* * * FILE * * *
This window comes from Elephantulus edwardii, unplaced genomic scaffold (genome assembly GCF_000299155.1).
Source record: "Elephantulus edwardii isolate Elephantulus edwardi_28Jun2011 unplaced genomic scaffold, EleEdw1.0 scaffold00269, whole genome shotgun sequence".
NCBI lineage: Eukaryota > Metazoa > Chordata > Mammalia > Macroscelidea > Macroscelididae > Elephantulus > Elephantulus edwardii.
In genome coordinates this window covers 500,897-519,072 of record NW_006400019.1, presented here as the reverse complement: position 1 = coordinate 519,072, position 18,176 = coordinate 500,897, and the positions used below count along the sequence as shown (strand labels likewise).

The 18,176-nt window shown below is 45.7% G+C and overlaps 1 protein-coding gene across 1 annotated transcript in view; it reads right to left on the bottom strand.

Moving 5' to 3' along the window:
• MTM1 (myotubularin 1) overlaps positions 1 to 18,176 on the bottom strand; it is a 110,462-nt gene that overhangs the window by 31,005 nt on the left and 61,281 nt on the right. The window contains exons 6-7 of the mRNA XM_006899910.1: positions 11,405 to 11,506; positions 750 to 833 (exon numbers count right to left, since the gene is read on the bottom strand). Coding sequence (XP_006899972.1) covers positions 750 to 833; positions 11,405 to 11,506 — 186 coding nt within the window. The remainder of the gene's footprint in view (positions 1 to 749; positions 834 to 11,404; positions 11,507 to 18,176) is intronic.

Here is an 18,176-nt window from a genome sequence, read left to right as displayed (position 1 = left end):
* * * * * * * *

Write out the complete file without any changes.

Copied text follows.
This window comes from Elephantulus edwardii, unplaced genomic scaffold (genome assembly GCF_000299155.1).
Source record: "Elephantulus edwardii isolate Elephantulus edwardi_28Jun2011 unplaced genomic scaffold, EleEdw1.0 scaffold00269, whole genome shotgun sequence".
NCBI lineage: Eukaryota > Metazoa > Chordata > Mammalia > Macroscelidea > Macroscelididae > Elephantulus > Elephantulus edwardii.
In genome coordinates this window covers 500,897-519,072 of record NW_006400019.1, presented here as the reverse complement: position 1 = coordinate 519,072, position 18,176 = coordinate 500,897, and the positions used below count along the sequence as shown (strand labels likewise).

The 18,176-nt window shown below is 45.7% G+C and overlaps 1 protein-coding gene across 1 annotated transcript in view; it reads right to left on the bottom strand.

Moving 5' to 3' along the window:
• MTM1 (myotubularin 1) overlaps positions 1 to 18,176 on the bottom strand; it is a 110,462-nt gene that overhangs the window by 31,005 nt on the left and 61,281 nt on the right. The window contains exons 6-7 of the mRNA XM_006899910.1: positions 11,405 to 11,506; positions 750 to 833 (exon numbers count right to left, since the gene is read on the bottom strand). Coding sequence (XP_006899972.1) covers positions 750 to 833; positions 11,405 to 11,506 — 186 coding nt within the window. The remainder of the gene's footprint in view (positions 1 to 749; positions 834 to 11,404; positions 11,507 to 18,176) is intronic.

Here is an 18,176-nt window from a genome sequence, read left to right as displayed (position 1 = left end):